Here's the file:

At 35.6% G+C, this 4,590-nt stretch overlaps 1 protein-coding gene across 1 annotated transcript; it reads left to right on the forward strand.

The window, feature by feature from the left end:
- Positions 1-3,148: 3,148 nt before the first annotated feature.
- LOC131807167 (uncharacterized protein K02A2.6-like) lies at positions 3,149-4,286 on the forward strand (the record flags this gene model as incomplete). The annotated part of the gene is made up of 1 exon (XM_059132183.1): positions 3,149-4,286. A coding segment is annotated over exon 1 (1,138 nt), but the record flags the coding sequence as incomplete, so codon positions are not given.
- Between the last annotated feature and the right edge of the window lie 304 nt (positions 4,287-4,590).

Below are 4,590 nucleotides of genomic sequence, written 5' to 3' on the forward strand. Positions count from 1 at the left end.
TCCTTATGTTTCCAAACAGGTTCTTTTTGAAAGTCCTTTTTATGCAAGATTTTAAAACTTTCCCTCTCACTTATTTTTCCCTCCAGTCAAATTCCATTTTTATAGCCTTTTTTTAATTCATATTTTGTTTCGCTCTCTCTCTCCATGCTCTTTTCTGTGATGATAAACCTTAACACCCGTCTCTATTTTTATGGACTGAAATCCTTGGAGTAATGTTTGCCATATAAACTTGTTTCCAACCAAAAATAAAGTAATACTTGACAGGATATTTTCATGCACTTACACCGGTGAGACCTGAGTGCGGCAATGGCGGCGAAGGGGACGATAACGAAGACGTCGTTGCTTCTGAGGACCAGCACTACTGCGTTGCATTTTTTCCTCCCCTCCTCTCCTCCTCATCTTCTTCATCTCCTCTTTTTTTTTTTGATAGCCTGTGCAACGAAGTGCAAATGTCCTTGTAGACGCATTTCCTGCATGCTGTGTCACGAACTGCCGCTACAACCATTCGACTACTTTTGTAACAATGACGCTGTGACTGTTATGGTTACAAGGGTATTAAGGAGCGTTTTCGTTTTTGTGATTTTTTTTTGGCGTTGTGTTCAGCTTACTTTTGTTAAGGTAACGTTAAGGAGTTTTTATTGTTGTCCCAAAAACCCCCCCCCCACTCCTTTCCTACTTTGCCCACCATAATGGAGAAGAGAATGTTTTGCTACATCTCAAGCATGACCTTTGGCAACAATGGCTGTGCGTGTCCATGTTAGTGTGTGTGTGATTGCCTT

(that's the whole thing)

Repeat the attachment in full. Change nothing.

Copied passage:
At 35.6% G+C, this 4,590-nt stretch overlaps 1 protein-coding gene across 1 annotated transcript; it reads left to right on the forward strand.

The window, feature by feature from the left end:
- Positions 1-3,148: 3,148 nt before the first annotated feature.
- LOC131807167 (uncharacterized protein K02A2.6-like) lies at positions 3,149-4,286 on the forward strand (the record flags this gene model as incomplete). The annotated part of the gene is made up of 1 exon (XM_059132183.1): positions 3,149-4,286. A coding segment is annotated over exon 1 (1,138 nt), but the record flags the coding sequence as incomplete, so codon positions are not given.
- Between the last annotated feature and the right edge of the window lie 304 nt (positions 4,287-4,590).

Below are 4,590 nucleotides of genomic sequence, written 5' to 3' on the forward strand. Positions count from 1 at the left end.
TCCTTATGTTTCCAAACAGGTTCTTTTTGAAAGTCCTTTTTATGCAAGATTTTAAAACTTTCCCTCTCACTTATTTTTCCCTCCAGTCAAATTCCATTTTTATAGCCTTTTTTTAATTCATATTTTGTTTCGCTCTCTCTCTCCATGCTCTTTTCTGTGATGATAAACCTTAACACCCGTCTCTATTTTTATGGACTGAAATCCTTGGAGTAATGTTTGCCATATAAACTTGTTTCCAACCAAAAATAAAGTAATACTTGACAGGATATTTTCATGCACTTACACCGGTGAGACCTGAGTGCGGCAATGGCGGCGAAGGGGACGATAACGAAGACGTCGTTGCTTCTGAGGACCAGCACTACTGCGTTGCATTTTTTCCTCCCCTCCTCTCCTCCTCATCTTCTTCATCTCCTCTTTTTTTTTTTGATAGCCTGTGCAACGAAGTGCAAATGTCCTTGTAGACGCATTTCCTGCATGCTGTGTCACGAACTGCCGCTACAACCATTCGACTACTTTTGTAACAATGACGCTGTGACTGTTATGGTTACAAGGGTATTAAGGAGCGTTTTCGTTTTTGTGATTTTTTTTTGGCGTTGTGTTCAGCTTACTTTTGTTAAGGTAACGTTAAGGAGTTTTTATTGTTGTCCCAAAAACCCCCCCCCCACTCCTTTCCTACTTTGCCCACCATAATGGAGAAGAGAATGTTTTGCTACATCTCAAGCATGACCTTTGGCAACAATGGCTGTGCGTGTCCATGTTAGTGTGTGTGTGATTGCCTT